During the interview, don't be afraid to ask about their staff turnover. For example, how long has their longest-serving employee been with the company? And what's the average length of service?

A company with a professional HR department will know those stats, as employee retention is a KPI in most quality businesses. However, if they don't know or avoid the question, it could be a sign that they're not looking after their staff properly.

5. Beware of false promises

This is probably one of the main reasons people leave a business after a short time. As mentioned earlier, it's easy to get dazzled by all the benefits on offer during the interview process. But you need to determine if there's any substance behind the promises.

Typical examples include:

Flexible Working

In the post-Covid world, flexible working has become a requirement for most employees. As such, employers are responding by offering their staff WFH (work from home) options. However, you should check if it's included in your employment contract or if there is an official policy you can read.

Some companies say they offer flexible working, but in reality, it may be frowned upon if you take the option.

Bonus Schemes

One of the major causes of friction is a bonus scheme that looks good on paper but is practically unachievable in real life. So again, make sure bonus payments are included in your contract and ask how much they've paid out historically.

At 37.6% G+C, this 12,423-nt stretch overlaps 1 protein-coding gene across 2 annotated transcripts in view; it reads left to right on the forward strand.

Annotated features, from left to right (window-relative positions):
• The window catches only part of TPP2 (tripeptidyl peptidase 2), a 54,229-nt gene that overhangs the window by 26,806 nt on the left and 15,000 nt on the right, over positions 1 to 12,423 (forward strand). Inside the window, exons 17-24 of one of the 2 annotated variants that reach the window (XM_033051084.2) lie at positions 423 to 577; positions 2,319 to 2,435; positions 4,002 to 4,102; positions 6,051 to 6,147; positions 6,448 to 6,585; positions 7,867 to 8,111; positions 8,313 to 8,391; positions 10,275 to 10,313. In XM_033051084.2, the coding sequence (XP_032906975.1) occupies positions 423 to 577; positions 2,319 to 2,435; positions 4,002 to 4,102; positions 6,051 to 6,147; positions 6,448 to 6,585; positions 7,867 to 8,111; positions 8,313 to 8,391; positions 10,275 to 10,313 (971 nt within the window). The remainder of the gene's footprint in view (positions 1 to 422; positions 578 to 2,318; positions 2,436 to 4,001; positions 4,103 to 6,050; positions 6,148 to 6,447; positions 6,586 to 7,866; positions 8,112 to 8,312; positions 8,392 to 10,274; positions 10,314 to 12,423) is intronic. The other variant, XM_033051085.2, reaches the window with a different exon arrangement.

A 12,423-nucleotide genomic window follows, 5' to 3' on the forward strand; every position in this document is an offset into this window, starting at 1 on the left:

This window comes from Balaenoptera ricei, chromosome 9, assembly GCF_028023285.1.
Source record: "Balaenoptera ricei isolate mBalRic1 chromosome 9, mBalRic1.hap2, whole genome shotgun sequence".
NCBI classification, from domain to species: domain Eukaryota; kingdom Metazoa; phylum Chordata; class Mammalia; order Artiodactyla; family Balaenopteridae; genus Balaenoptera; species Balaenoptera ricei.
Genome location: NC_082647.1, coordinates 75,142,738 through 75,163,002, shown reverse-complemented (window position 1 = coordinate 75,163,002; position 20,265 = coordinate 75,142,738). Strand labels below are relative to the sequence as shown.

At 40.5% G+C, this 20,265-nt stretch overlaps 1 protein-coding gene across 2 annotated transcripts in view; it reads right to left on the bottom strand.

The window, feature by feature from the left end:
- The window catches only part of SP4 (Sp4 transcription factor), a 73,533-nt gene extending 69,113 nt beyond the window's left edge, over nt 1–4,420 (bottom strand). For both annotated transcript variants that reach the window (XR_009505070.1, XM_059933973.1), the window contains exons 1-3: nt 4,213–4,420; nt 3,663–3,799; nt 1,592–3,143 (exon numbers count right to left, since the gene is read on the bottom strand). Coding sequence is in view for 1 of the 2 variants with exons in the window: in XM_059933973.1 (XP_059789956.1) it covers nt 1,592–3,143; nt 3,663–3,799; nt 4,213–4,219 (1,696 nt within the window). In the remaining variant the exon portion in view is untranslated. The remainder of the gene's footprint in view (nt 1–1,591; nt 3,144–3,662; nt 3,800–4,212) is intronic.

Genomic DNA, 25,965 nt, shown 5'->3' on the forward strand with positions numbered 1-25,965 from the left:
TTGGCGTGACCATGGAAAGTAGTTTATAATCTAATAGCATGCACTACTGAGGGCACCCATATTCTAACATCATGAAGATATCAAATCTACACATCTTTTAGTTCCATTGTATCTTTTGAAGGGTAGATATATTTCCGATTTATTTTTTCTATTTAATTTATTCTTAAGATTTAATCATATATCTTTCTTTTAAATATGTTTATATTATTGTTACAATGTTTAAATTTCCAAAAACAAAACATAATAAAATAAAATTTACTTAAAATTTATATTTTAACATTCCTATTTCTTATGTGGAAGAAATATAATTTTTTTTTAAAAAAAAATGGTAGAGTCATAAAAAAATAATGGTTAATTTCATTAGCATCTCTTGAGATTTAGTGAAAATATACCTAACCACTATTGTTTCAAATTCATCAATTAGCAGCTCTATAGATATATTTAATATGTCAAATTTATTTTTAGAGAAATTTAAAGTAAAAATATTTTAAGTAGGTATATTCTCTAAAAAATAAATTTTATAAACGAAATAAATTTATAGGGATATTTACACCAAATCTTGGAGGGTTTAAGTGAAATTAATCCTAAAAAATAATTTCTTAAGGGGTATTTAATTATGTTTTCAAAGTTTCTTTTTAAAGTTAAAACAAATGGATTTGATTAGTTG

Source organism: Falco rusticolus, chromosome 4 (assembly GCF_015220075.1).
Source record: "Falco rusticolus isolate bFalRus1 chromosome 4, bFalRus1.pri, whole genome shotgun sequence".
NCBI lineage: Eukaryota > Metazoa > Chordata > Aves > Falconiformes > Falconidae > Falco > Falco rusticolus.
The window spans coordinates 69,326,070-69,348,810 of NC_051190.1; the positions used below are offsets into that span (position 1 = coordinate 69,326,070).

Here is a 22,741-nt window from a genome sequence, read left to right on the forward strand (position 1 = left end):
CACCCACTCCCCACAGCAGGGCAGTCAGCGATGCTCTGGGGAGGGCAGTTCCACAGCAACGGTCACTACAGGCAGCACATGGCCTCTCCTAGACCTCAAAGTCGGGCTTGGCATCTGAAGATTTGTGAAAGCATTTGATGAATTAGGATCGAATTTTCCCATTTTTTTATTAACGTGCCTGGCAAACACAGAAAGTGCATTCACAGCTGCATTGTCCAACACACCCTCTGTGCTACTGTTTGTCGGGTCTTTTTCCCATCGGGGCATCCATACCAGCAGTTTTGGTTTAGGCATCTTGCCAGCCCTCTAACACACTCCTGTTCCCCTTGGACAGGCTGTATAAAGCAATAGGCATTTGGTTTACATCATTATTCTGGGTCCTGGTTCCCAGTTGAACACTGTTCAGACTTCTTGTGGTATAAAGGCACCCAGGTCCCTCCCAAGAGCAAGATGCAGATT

Promotion Promises

If the company says there are opportunities for promotion, ask for more detail about how often they've promoted staff internally and the associated deliverables. In addition, find out about their employee appraisal process, how regularly they take place, and if career plans are discussed. Businesses that take staff development seriously will have clear policies and development plans for their employees.

Salary Reviews

A big red flag to watch for is companies advertising a salary then offering you a lower one with the promise to move to the advertised one after a period of time. Tread carefully around this one.